Dating back to Greek mythology, the labyrinth, in varying patterns, is found in many cultures. The labyrinth was a central feature in many of the European Roman Catholic churches in the middle ages, and many still exist today. The most famous is at Chartres Cathedral near Paris, France. The labyrinth is regaining popularity today as a spiritual tool used for meditation and to quiet the mind.
A labyrinth is not a maze. It has no wrong turns, no dead ends, no blind alleys. Its single path winds its circuitous way to the center, and out again. Walking the labyrinth is symbolic of the journey into your heart, which leads out into the world. It is helpful for prayer and meditation.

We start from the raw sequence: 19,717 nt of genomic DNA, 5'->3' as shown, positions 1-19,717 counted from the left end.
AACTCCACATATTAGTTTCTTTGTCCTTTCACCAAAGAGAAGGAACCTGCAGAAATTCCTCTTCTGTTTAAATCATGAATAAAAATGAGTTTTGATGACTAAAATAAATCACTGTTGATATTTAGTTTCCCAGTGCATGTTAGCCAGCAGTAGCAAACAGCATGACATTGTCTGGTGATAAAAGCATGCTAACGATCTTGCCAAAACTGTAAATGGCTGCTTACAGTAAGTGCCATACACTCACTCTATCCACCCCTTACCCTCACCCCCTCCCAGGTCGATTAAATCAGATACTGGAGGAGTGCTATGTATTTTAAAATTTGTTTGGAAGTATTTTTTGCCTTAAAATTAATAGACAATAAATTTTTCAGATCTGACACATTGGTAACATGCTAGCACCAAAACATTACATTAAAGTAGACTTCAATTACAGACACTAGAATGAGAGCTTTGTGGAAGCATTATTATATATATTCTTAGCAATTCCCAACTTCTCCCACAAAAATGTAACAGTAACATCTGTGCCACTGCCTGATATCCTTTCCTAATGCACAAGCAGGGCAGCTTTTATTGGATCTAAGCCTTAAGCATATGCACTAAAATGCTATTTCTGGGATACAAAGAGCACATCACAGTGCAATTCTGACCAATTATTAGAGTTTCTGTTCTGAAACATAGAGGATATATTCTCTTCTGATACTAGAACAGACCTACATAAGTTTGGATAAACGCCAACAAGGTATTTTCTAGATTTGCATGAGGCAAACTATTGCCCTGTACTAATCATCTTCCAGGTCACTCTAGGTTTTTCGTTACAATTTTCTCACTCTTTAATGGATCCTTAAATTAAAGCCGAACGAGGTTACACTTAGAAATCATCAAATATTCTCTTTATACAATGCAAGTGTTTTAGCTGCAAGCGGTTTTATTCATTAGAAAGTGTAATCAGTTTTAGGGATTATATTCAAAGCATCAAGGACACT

This labyrinth, planned, designed and built by Matthew Nicola Rispoli as his Eagle Scout Leadership Project was dedicated on September 30, 2007. Located in St. Andrew’s Park, adjacent to the church’s parking lot, the labyrinth is available to anyone in the area who would benefit from this type of meditation tool. Matthew was an Eagle Scout with Boy Scouts of America Troop 6 in Brownsville, Texas. Assisting Matthew in his project were Tony Llongueras, Gabriel Ochoa, Sarita Burns, Allen Garcia, Shirley Green, Colten McKinney, Samantha Lester, and Nick Wilde.